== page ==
Vince Lombardi will have to move over.
It’s time for Bill Belichick to be recognized as the greatest of all time. Someday, he should have his name on the Super Bowl trophy.
I know it’s tough New York fans, but Belichick deserves his nod.
His sixth Super Bowl win may have been his finest hour.
It was the final piece of a three-game stretch in which the Pats morphed themselves into the team to stop San Diego, Kansas City, and Los Angeles in succession.
Belichick once again silenced his critics and reminded all of us how he is the greatest tactician the game has ever seen.
He has rarely disappointed at the Big Show. When he did against Philadelphia last year, his drive to regain greatness began at the final gun of that game.
What he and his team were able to do to a high-octane Rams’ offense was remarkable. Granted, quarterback Jared Goff and head coach Sean McVay didn’t have their best games, but the Belichick formula to take away key components worked again.
Even more impressive about Belichick is his ability time and time again to find the right players to fit his schemes on both sides of the ball.
They basically are low profile players who work for the common good.
Can anyone in the greater New York area actually name a few members of the Patriots’ offensive and defensive lines?
Nate Solder, the team’s most recognized lineman in recently years, signed with the Giants as a free agent, and the Pats never really missed a beat.
The Pats’ line of center David Andrews, guards Joe Thuney and Shaq Mason, and tackles Trent Brown and Marcus Cannon are underrated to say the least.
Defensively, linebackers Dont’a Hightower and Kyle Van Noy easily could have shared the MVP award for their reckless abandon causing havoc against the Rams offense.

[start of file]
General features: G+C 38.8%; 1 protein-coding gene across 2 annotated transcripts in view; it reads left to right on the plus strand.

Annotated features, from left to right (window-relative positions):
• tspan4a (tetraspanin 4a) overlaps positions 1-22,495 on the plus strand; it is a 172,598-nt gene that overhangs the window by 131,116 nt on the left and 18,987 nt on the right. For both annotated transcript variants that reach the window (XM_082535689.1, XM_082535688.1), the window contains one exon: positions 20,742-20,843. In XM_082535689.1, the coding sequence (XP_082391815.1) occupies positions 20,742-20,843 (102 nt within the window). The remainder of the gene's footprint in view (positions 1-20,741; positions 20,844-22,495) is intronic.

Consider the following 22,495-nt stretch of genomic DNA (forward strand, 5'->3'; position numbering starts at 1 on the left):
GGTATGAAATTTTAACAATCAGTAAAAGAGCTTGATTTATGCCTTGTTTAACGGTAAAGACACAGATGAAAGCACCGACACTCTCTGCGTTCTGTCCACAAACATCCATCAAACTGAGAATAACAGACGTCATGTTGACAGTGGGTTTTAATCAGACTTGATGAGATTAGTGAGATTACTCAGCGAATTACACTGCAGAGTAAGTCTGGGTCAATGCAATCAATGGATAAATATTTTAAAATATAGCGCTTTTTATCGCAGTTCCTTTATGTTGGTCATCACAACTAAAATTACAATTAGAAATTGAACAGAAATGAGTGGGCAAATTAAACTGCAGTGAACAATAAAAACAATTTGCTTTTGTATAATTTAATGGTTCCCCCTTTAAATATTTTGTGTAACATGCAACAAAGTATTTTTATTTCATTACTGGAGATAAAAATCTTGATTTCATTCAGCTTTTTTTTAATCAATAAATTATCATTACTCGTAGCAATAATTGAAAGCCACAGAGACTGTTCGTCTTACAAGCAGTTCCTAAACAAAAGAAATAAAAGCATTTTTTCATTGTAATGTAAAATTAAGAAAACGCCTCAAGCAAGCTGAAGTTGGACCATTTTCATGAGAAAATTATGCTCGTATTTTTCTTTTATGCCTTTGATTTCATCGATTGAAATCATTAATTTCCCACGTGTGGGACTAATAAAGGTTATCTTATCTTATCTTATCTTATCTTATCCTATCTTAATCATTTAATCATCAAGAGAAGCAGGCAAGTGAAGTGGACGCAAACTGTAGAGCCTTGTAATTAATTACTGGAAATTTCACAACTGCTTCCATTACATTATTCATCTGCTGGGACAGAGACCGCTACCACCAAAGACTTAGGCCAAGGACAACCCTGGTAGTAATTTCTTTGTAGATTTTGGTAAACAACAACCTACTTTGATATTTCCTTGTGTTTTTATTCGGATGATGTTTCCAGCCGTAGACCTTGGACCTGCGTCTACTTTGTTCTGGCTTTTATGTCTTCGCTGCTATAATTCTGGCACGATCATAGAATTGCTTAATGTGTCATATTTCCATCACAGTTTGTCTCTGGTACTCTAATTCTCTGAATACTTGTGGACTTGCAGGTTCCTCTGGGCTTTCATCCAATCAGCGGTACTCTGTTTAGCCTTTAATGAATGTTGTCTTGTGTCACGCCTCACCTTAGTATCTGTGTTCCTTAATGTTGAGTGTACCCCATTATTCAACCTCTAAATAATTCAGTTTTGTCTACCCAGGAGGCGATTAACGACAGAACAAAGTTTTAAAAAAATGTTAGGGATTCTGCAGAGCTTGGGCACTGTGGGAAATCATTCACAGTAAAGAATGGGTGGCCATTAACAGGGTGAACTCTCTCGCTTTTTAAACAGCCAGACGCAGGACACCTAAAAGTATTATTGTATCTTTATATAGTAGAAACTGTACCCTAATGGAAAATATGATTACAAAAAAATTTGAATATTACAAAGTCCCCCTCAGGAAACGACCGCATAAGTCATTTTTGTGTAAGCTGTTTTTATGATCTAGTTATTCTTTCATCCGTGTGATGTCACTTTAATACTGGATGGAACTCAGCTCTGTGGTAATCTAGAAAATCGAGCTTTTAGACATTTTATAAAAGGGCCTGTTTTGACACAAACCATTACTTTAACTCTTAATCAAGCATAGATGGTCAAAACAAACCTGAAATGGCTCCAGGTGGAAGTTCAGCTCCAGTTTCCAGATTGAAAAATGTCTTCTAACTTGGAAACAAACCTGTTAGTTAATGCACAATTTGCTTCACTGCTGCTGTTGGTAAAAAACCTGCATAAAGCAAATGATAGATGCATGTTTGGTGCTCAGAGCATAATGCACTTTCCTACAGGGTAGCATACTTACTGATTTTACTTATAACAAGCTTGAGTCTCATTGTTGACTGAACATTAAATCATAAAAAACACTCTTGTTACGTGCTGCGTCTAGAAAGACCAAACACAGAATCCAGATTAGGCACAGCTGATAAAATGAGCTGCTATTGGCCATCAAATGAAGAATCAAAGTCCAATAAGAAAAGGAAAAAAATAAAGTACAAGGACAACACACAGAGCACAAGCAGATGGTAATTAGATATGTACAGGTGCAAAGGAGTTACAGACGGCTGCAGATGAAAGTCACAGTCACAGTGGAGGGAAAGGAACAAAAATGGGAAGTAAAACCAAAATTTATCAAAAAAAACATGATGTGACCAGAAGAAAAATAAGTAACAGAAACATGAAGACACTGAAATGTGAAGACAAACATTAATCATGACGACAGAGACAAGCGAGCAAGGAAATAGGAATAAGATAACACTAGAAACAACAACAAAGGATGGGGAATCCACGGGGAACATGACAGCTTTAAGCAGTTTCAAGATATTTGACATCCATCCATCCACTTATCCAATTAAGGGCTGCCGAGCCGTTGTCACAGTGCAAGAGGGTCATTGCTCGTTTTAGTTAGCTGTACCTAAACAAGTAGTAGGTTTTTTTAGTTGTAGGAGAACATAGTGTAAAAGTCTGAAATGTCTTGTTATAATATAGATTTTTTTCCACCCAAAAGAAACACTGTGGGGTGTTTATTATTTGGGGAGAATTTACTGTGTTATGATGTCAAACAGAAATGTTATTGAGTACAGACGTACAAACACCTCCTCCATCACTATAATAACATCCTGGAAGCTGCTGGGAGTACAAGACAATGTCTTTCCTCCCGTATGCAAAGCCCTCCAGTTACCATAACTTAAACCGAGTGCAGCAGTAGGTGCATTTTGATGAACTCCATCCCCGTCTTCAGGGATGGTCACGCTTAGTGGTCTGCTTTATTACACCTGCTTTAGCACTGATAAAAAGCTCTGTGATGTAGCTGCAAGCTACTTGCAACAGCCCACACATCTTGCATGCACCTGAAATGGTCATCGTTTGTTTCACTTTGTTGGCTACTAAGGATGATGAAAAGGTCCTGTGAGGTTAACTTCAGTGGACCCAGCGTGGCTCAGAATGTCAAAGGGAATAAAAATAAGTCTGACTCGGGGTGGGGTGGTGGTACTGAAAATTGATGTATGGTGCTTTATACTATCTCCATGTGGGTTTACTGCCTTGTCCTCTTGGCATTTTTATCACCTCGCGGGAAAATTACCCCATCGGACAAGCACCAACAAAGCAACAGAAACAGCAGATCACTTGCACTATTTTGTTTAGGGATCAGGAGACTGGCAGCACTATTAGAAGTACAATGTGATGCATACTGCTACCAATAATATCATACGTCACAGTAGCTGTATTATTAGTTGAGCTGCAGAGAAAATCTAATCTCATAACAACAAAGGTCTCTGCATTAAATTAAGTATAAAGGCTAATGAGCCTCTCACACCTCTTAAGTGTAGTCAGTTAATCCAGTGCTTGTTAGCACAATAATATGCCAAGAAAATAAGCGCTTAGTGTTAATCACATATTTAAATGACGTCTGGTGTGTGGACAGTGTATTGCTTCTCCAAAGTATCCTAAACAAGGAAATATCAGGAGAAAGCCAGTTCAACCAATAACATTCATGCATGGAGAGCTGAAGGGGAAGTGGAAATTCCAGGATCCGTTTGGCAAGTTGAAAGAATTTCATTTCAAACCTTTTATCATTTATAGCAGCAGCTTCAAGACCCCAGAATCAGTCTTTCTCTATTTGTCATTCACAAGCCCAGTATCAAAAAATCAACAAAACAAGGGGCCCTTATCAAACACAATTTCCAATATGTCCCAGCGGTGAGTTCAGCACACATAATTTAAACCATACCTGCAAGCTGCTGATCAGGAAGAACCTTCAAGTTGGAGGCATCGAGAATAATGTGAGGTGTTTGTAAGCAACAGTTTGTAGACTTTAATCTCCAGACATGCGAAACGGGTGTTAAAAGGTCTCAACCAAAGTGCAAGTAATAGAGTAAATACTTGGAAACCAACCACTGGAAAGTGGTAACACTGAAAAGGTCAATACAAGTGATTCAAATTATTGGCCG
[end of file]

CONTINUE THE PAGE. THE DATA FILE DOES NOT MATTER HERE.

The Pats’ defensive unit kept them in the game until the offense pieced together two textbook drives in the final minutes to tuck the game away. New England doesn’t have the high-profile likes of Aaron Donald, Ndamukong Suh or Dante Fowler, all of whom incidentally who all were pretty quiet after the first half.
The Pats do have their secret weapon in 32-year veteran offensive line coach/wizard Dante Scarnecchia, who devised way to basically keep Tom Brady off the turf and create holes big enough to drive a car through in the postseason.
Brady didn’t have his best game, but he once again proved how he is the best clutch quarterback of all time, leaving Joe Montana’s efforts as an afterthought.
Sony Michel evolved into the back they needed in the postseason and for the foreseeable future, and Rob Gronkowski resurrected himself at the right time.
Julian Edelman is a prime example of a Belichick player, consistently, timely, and quietly getting the job done.
McVay is a bright, young, rising current prototype coach who will surely get his curtain call likely in the near future.
In the meantime, the NFL still belongs to Belichick and Brady, and Lombardi continues to fade to a memory.